2. Learning styles: Although rapidly changing, it has been more common in the West for students to learn through abstract conceptualization. Often curriculum content is organized topically and presented to students abstractly using carefully selected and defined terminology. An outline is considered helpful. If needed, a story may be told or photo presented to illustrate the abstract concept. My experience with concrete sequential/relational learners is the opposite. Who are they? They may be First Nations people in North America, NGO workers in Western Canada, module participants in Cordoba, Argentina, or PhD candidates in Bangalore, India. Concrete relational learners learn best through dramatic storytelling, experiential learning activities, or reflective observation about recent real life experiences from the past. Key topics can be embedded in the story line as pull down menus of exposition.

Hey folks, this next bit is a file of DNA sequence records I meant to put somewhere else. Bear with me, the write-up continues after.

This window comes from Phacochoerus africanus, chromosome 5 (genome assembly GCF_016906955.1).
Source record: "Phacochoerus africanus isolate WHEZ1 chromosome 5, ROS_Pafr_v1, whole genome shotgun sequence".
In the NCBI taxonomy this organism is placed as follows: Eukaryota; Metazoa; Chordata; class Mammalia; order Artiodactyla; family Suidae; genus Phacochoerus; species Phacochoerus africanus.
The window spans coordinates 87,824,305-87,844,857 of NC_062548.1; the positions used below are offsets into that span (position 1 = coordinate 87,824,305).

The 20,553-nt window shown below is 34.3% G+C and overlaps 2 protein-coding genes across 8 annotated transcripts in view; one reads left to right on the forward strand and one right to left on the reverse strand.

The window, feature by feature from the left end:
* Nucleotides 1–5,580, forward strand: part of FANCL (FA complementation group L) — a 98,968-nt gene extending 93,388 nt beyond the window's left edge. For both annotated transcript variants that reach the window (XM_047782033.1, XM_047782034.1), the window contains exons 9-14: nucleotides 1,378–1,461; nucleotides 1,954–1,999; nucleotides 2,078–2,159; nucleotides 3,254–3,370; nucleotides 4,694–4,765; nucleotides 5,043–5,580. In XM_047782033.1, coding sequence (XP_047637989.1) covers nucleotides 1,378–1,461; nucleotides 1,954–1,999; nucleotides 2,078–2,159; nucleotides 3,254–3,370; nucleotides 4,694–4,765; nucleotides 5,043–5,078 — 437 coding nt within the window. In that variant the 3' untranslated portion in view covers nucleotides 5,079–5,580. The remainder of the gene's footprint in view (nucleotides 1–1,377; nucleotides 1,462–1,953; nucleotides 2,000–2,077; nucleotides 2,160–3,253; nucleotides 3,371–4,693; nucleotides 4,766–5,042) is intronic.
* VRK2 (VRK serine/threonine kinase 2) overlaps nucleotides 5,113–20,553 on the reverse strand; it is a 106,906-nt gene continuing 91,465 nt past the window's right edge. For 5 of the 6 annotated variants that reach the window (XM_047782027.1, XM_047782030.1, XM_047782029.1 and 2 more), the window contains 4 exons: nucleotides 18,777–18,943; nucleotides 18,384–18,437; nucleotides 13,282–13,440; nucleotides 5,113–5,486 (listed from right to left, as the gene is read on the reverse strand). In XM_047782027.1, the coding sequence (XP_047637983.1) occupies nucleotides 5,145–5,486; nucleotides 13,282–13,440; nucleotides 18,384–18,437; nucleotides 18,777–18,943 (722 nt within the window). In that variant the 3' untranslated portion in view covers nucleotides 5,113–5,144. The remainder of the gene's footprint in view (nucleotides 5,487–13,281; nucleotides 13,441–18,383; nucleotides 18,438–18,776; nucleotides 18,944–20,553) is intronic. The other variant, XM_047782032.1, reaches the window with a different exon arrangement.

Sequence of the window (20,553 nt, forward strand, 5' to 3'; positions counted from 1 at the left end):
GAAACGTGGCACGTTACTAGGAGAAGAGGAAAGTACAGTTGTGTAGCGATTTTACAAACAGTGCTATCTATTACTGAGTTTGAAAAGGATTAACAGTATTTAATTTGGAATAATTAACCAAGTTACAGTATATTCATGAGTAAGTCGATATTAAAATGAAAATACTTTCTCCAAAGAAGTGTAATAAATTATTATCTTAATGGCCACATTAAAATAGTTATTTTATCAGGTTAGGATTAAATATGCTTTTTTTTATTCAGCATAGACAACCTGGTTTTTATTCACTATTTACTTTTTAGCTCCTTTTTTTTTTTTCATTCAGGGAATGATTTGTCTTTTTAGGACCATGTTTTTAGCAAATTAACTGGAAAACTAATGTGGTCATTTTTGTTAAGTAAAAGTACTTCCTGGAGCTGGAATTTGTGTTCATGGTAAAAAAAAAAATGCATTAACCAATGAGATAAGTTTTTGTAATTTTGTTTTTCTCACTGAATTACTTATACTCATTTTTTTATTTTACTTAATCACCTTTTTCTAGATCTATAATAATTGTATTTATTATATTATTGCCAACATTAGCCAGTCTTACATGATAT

3. High versus low context communication: My communication style is low context with assiduous attention to the taxonomy of terms with their precise definitions. I feel better if I can write words on a mark’n wipe board or give a handout to course participants. I reference subject matter experts to support my argumentation and conclusions. All of this is quintessential low context. In India my credibility is ascribed based on my age, academic degrees, the number of grandchildren I have, my familiarity with the famous educator Sarvepalli Radhakrishnan, and my close friendship with Dr. Jayakumar Ramachandran, the Chairman of the IIIS Board of Directors. This is high context. In a high context setting, a credible messenger will of certainty deliver a credible message. In Islam, note the relationship the Hadith presents between matn (content) and isnad (chain of transmission). Isnad is a means of authentication. Therefore, the messenger is key.
  4. Deductive versus inductive approach to information: High context learners tend to prefer one over the other. Do you know which? A deductive approach to information starts with summary generalizations. An inductive approach to information starts by gathering all the facts before forming any conclusions. The preferred approach makes a difference in how curriculum is designed and delivered.